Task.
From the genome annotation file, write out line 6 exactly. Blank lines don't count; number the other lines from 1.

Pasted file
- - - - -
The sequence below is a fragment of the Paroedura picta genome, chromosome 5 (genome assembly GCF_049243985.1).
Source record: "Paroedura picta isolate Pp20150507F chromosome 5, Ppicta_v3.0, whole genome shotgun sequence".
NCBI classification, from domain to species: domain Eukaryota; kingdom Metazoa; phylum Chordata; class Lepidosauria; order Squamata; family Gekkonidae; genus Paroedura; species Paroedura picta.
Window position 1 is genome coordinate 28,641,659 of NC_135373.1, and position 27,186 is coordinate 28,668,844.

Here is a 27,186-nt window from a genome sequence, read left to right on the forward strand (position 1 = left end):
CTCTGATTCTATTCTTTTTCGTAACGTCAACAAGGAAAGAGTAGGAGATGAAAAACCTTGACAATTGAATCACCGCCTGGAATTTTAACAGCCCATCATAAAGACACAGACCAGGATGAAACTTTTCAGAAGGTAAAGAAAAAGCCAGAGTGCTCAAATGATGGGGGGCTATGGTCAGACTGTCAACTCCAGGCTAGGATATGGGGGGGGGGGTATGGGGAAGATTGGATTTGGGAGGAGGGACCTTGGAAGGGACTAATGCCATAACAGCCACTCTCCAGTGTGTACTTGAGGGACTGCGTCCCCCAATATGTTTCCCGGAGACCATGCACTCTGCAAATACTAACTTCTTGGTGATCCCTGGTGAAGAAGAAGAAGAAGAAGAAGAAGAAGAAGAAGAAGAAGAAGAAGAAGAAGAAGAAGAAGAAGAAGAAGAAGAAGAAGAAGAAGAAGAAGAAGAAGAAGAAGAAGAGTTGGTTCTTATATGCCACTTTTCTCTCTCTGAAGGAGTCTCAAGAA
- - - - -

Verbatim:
CTCTGATTCTATTCTTTTTCGTAACGTCAACAAGGAAAGAGTAGGAGATGAAAAACCTTGACAATTGAATCACCGCCTGGAATTTTAACAGCCCATCATAAAGACACAGACCAGGATGAAACTTTTCAGAAGGTAAAGAAAAAGCCAGAGTGCTCAAATGATGGGGGGCTATGGTCAGACTGTCAACTCCAGGCTAGGATATGGGGGGGGGGGTATGGGGAAGATTGGATTTGGGAGGAGGGACCTTGGAAGGGACTAATGCCATAACAGCCACTCTCCAGTGTGTACTTGAGGGACTGCGTCCCCCAATATGTTTCCCGGAGACCATGCACTCTGCAAATACTAACTTCTTGGTGATCCCTGGTGAAGAAGAAGAAGAAGAAGAAGAAGAAGAAGAAGAAGAAGAAGAAGAAGAAGAAGAAGAAGAAGAAGAAGAAGAAGAAGAAGAAGAAGAAGAAGAAGAAGAAGAAGAGTTGGTTCTTATATGCCACTTTTCTCTCTCTGAAGGAGTCTCAAGAA